⇾ How Chris Echevarria Shops
⇾ Chris Echevarria,
Founder of Blackstock & Weber
Where does he shop,
how does he save and
what’s on his wishlist?
One of my favorite fashion podcasts always asks their guests to describe what they're wearing from the bottom up. Chris Echevarria would no doubt agree with this approach. As the founder of Blackstock & Weber, he's on a mission to create what the brand calls the “best f#cking loafers in the world”. Echevarria has restructured the classic slip-on so it can fit into anyone's age range or wardrobe. Regular Valet. readers might also recognize him from our “Three Ways to Wear” series where he showed his appreciation for Americana and well-crafted Japanese designers.
I really appreciate that Chris is a uniform dresser— emphasizing fit, fabric and function in everything he wears. His taste level is undeniable from his shoes to his cars—you can see parallels on how that inspires his design process for stylish loafers that look great, but are also meant to be worn for a long time. From working at J.Crew back in the day to being a wholesale rep for a shoe brand, he has seen it all in the fashion industry. We caught up with him to see where he's been shopping, what brands he's watching and if there's anything he refuses to spend money on.
Describe your style
in five words or less.
To me, that's a trap. Five words encompassing 35 years of learning about yourself doesn't seem like enough runway. I've lived many lives and have explored many styles as a result of my hobbies outside of fashion—whether that be golf, biking, skateboarding—and it all influences what I choose to wear every day.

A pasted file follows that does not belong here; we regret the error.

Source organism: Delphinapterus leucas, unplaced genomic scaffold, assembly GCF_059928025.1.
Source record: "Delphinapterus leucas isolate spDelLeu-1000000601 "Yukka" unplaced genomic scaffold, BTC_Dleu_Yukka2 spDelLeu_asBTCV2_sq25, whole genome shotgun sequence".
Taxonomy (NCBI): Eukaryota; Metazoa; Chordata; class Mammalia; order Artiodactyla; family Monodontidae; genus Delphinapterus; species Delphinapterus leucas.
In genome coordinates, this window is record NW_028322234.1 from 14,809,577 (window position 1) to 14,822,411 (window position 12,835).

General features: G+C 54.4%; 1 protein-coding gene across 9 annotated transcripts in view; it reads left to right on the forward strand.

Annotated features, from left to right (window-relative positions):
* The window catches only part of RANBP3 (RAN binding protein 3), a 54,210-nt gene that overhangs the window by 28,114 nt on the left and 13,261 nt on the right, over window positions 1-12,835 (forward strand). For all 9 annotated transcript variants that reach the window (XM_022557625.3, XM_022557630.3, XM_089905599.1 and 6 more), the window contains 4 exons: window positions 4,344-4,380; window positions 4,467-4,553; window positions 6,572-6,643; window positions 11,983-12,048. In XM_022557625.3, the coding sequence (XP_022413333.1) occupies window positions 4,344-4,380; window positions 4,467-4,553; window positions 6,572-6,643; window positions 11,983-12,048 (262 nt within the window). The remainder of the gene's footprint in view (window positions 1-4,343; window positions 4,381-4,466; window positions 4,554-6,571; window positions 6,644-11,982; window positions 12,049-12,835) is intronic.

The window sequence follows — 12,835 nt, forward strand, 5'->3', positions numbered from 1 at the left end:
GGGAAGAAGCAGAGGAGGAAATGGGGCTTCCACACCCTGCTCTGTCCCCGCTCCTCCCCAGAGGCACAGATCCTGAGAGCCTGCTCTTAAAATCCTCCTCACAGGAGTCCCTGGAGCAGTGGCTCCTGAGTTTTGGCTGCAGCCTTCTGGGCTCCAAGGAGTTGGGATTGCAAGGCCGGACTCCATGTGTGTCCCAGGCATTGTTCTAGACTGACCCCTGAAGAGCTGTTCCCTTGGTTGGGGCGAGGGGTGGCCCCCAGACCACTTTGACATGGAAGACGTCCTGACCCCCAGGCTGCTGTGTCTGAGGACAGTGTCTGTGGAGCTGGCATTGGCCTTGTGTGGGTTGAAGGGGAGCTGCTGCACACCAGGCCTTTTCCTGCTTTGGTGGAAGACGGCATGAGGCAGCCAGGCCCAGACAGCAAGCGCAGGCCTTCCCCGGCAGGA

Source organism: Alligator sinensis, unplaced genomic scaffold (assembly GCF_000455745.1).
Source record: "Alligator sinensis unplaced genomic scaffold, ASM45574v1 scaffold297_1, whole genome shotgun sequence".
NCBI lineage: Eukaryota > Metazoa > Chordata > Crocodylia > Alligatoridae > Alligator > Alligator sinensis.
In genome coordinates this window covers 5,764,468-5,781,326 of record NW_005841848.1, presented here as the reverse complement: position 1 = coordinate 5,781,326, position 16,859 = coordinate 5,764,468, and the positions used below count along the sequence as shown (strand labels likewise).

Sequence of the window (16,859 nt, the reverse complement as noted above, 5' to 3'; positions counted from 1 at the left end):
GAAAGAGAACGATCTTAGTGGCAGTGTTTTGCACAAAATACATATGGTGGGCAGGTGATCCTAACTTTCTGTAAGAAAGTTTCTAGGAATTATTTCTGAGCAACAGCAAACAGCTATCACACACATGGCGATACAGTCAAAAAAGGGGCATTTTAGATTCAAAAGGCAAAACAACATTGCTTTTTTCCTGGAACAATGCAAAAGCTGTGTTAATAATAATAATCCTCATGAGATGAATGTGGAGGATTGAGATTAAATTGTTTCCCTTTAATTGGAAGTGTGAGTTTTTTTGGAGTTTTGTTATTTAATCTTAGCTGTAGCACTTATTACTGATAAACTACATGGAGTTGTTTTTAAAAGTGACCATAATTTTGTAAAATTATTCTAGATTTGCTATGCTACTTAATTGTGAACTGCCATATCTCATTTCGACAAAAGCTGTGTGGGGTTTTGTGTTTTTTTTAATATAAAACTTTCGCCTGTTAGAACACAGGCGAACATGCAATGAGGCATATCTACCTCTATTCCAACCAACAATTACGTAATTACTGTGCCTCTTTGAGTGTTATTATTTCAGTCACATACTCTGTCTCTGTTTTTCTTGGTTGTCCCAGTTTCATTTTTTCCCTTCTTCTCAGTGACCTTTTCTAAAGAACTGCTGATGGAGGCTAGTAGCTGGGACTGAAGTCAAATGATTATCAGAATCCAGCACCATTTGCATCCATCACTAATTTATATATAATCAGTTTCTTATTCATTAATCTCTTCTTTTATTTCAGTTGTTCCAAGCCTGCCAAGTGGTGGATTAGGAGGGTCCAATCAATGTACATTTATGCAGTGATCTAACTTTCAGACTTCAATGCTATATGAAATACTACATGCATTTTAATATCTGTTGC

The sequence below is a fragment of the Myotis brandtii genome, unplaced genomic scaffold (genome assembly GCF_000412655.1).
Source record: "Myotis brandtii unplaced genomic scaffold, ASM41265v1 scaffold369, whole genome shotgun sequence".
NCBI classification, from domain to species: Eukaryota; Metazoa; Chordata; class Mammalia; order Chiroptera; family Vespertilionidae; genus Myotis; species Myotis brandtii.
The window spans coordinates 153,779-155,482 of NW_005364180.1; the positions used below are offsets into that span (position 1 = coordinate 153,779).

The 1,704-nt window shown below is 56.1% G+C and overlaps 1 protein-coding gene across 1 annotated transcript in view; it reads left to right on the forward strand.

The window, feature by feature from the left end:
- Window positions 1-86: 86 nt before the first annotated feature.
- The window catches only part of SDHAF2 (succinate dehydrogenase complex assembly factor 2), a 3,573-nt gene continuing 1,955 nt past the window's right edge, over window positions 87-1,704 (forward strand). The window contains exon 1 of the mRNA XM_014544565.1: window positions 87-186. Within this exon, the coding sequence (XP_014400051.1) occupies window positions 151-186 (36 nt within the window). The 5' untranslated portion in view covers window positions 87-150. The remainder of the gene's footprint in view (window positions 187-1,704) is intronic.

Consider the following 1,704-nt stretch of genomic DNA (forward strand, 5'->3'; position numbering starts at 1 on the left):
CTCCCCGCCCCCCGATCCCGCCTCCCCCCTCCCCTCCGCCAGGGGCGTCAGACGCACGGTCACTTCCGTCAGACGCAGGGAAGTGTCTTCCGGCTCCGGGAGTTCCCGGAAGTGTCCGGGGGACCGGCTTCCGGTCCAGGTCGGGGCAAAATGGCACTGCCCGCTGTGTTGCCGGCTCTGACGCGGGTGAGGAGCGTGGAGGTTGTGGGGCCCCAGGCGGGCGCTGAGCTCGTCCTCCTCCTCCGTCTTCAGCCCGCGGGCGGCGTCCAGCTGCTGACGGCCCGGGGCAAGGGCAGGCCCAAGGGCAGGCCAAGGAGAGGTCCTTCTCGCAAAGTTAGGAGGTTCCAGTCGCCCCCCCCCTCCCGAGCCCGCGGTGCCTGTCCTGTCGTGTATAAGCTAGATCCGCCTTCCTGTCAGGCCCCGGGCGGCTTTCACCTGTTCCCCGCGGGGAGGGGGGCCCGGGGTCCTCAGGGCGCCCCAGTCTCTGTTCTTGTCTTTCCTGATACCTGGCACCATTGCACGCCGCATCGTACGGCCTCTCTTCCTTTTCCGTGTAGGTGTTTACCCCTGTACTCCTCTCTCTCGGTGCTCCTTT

What are you shopping
for at the moment?
Oh man, I could go on forever. I have a few watches I'd like to own. But honestly, I've been making more space for things instead of buying at the moment. I try to be very fluid with my purchases—the journey of the purchase, or the discovery of the thing, whatever it is, has always been just as important to me.
Your style leans heavy on Americana. What made you gravitate towards it?
I've never thought about why ... a few things, I guess. I grew up in the era where Tommy, Ralph and Nautica were what my older cousins and uncles were wearing, and I naturally gravitated toward that. We weren't really a “designer” family. I didn't know about luxury houses or European fashion until I was a lot older. So I don't think it was intentional, just what I felt I understood and where I belonged.
How did you know it was time to start your own brand?
My ideas were starting to annoy me because they weren't out in the world. I needed an outlet for thought and expression and knew I'd never have the opportunity to get it all out under someone else's employ. I had to jump.
The Clásico tassel loafer,
$365 by Blackstock & Weber
Who’s the Blackstock & Weber customer? How would you describe them?